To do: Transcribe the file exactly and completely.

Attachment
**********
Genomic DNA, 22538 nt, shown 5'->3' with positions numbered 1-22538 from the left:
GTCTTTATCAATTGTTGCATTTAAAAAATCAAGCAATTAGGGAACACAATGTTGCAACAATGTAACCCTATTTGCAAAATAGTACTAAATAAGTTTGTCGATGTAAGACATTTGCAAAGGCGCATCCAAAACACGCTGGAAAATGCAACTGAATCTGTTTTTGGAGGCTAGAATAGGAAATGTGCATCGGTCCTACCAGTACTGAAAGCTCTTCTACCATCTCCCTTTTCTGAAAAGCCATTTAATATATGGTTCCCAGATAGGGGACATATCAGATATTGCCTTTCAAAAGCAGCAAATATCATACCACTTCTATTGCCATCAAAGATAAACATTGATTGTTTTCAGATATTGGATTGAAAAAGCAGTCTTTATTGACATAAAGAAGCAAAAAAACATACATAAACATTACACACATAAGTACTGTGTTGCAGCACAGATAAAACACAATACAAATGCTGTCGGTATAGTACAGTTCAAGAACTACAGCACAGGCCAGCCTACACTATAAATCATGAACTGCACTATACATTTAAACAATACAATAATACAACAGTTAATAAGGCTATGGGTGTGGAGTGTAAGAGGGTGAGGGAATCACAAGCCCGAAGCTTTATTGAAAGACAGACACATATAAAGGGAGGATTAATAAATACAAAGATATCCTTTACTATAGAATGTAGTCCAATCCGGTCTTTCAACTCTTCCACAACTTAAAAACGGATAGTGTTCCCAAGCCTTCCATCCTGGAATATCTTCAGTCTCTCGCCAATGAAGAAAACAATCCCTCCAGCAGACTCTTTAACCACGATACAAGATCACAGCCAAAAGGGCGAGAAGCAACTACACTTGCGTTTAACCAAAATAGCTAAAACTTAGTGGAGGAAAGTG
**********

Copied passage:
Genomic DNA, 22538 nt, shown 5'->3' with positions numbered 1-22538 from the left:
GTCTTTATCAATTGTTGCATTTAAAAAATCAAGCAATTAGGGAACACAATGTTGCAACAATGTAACCCTATTTGCAAAATAGTACTAAATAAGTTTGTCGATGTAAGACATTTGCAAAGGCGCATCCAAAACACGCTGGAAAATGCAACTGAATCTGTTTTTGGAGGCTAGAATAGGAAATGTGCATCGGTCCTACCAGTACTGAAAGCTCTTCTACCATCTCCCTTTTCTGAAAAGCCATTTAATATATGGTTCCCAGATAGGGGACATATCAGATATTGCCTTTCAAAAGCAGCAAATATCATACCACTTCTATTGCCATCAAAGATAAACATTGATTGTTTTCAGATATTGGATTGAAAAAGCAGTCTTTATTGACATAAAGAAGCAAAAAAACATACATAAACATTACACACATAAGTACTGTGTTGCAGCACAGATAAAACACAATACAAATGCTGTCGGTATAGTACAGTTCAAGAACTACAGCACAGGCCAGCCTACACTATAAATCATGAACTGCACTATACATTTAAACAATACAATAATACAACAGTTAATAAGGCTATGGGTGTGGAGTGTAAGAGGGTGAGGGAATCACAAGCCCGAAGCTTTATTGAAAGACAGACACATATAAAGGGAGGATTAATAAATACAAAGATATCCTTTACTATAGAATGTAGTCCAATCCGGTCTTTCAACTCTTCCACAACTTAAAAACGGATAGTGTTCCCAAGCCTTCCATCCTGGAATATCTTCAGTCTCTCGCCAATGAAGAAAACAATCCCTCCAGCAGACTCTTTAACCACGATACAAGATCACAGCCAAAAGGGCGAGAAGCAACTACACTTGCGTTTAACCAAAATAGCTAAAACTTAGTGGAGGAAAGTG